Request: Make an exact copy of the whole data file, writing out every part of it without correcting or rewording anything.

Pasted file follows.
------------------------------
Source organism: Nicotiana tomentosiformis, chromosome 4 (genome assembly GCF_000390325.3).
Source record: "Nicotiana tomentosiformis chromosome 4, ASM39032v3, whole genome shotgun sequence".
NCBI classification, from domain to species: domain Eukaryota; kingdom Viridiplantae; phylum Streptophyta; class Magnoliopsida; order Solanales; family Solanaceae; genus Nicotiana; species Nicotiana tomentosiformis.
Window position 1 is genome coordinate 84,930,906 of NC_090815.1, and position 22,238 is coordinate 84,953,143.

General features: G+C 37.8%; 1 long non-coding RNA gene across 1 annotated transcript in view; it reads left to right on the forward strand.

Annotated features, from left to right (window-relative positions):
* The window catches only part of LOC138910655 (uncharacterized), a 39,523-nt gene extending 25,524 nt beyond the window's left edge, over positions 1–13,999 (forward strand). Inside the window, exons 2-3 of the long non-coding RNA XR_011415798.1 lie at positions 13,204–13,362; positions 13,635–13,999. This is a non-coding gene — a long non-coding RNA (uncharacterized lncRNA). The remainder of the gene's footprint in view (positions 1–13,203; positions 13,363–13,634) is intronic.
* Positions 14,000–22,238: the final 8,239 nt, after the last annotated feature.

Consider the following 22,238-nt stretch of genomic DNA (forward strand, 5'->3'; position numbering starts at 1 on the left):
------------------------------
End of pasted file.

Source organism: Nicotiana tomentosiformis, chromosome 4 (genome assembly GCF_000390325.3).
Source record: "Nicotiana tomentosiformis chromosome 4, ASM39032v3, whole genome shotgun sequence".
NCBI classification, from domain to species: domain Eukaryota; kingdom Viridiplantae; phylum Streptophyta; class Magnoliopsida; order Solanales; family Solanaceae; genus Nicotiana; species Nicotiana tomentosiformis.
Window position 1 is genome coordinate 84,930,906 of NC_090815.1, and position 22,238 is coordinate 84,953,143.

General features: G+C 37.8%; 1 long non-coding RNA gene across 1 annotated transcript in view; it reads left to right on the forward strand.

Annotated features, from left to right (window-relative positions):
* The window catches only part of LOC138910655 (uncharacterized), a 39,523-nt gene extending 25,524 nt beyond the window's left edge, over positions 1–13,999 (forward strand). Inside the window, exons 2-3 of the long non-coding RNA XR_011415798.1 lie at positions 13,204–13,362; positions 13,635–13,999. This is a non-coding gene — a long non-coding RNA (uncharacterized lncRNA). The remainder of the gene's footprint in view (positions 1–13,203; positions 13,363–13,634) is intronic.
* Positions 14,000–22,238: the final 8,239 nt, after the last annotated feature.

Consider the following 22,238-nt stretch of genomic DNA (forward strand, 5'->3'; position numbering starts at 1 on the left):